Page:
Mid Missouri officers get K9 training certification

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BOONE COUNTY - Two mid-Missouri officers will help expand K-9 police units in the area. Officer Chris Smith of the Boone County Sheriff's Department and Scott Hedrick of the Columbia Police Department earned their K-9 educator certifcation through the Missouri Police Canine Association.

Smith and Hedrick are the first officers in mid-Missouri to earn this certification. It will allow them to teach and certify prospective K-9 police units in the areas of drug detection, tracking humans and controlled agression.

Smith and Hedrick are able to certify officers in Boone County, Columbia and throughout the state of Missouri.

"The certification eliminates the need to use an outside source to train the dogs, so this will save the department thousands of dollars,"Officer Smith of the Boone County Sheriff's Department said.

The Boone County Sheriff's department used to send K-9 unit officers in training to handlers in Southeast Missouri, which cost anywhere from $15,000 to $20,000.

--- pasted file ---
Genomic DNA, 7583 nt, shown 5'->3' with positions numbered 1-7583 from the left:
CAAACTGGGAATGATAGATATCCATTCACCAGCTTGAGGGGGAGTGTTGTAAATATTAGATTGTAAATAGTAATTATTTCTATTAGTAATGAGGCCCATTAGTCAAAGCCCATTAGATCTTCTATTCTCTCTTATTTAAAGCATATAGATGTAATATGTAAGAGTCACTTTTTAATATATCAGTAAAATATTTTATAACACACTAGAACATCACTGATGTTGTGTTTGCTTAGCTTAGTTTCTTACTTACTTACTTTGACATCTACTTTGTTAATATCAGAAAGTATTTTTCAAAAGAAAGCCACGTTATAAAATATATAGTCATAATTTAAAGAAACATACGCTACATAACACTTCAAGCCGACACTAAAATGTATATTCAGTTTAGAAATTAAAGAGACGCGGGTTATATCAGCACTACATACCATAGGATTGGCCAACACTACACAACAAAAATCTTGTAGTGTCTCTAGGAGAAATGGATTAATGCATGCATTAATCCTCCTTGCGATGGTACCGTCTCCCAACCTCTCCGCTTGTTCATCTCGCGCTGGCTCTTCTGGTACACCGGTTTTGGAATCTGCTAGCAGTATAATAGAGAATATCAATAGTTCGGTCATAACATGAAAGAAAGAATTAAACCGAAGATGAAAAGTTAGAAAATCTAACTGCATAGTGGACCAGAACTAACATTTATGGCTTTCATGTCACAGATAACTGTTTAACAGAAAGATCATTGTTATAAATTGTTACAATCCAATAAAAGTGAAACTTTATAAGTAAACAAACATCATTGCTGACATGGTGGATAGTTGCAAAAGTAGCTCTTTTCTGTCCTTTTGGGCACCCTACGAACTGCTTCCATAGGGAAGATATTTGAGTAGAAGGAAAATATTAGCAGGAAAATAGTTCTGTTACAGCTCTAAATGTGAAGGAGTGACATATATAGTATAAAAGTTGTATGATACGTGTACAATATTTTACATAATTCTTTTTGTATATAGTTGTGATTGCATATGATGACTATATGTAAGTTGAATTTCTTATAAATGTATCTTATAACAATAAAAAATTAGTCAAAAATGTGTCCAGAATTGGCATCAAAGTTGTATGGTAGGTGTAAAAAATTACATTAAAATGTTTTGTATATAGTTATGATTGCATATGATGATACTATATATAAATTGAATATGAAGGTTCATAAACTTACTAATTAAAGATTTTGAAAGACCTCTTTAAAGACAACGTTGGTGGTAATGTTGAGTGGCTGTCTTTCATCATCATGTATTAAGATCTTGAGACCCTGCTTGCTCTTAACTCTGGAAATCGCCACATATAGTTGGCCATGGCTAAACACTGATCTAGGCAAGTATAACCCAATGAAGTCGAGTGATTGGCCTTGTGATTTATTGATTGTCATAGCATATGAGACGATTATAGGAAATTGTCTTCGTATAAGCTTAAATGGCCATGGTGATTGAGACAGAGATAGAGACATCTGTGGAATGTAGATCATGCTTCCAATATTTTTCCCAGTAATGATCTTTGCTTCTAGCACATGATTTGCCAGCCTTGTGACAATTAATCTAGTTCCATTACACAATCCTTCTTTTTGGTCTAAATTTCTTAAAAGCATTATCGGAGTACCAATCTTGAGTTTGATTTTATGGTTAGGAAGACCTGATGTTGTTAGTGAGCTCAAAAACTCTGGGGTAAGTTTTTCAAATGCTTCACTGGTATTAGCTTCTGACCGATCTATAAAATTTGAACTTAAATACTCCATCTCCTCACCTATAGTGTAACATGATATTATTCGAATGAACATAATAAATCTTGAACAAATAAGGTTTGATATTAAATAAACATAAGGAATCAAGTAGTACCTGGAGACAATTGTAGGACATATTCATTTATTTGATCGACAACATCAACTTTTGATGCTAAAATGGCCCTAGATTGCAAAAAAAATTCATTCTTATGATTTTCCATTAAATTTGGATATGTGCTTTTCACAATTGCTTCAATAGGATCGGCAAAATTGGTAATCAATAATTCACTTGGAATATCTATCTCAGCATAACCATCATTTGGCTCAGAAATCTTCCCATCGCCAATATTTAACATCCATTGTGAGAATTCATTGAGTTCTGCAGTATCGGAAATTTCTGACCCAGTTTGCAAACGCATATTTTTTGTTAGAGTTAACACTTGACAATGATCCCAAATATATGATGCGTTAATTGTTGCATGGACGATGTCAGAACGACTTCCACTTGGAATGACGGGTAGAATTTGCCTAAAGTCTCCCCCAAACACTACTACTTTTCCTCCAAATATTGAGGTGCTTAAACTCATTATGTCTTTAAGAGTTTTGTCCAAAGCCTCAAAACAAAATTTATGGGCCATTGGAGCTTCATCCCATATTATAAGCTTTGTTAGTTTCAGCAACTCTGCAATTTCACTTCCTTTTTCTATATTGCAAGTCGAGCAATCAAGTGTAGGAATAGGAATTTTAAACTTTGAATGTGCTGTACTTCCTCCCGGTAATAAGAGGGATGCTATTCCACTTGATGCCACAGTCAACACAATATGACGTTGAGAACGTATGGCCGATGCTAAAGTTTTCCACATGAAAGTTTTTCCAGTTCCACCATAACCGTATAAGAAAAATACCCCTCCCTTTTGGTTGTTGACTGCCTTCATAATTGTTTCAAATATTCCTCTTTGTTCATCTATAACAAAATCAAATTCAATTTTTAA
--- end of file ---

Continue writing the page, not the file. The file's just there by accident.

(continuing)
Smith completed 160 hours of training with dogs and handlers. Upon completing the training, he was required to take a written test, and interview with the Missouri Police Canine Assocation board.

The Boone County Sheriff's Department paid for Smith's certification and training.

"We are opening a K-9 training center here at the sheriff's department, so that we can help other smaller agencies around mid-Missouri do their training with us so that they don't have to send their handlers to other parts of the state, or out of state," Smith said.

He adds, the training center will help fund the Boone County K-9 unit as well as save other agencies money. Training services will become available to other agencies at the beginning of 2015.

"Dog's are a great force multiplier and they're the only tool we can deploy on someone, and stop it and recall it," said Hedrick.

Hedrick said the Columbia Police Department hopes to have two more dogs join the 4 dog K-9 unit within the next couple of years.

"It also comes with so much gratification for like when you find that missing person, or that load of narcotics, or you help a patrol person find a gun thrown out of a crime scene, it's huge, you just can't even imagine," Hedrick said.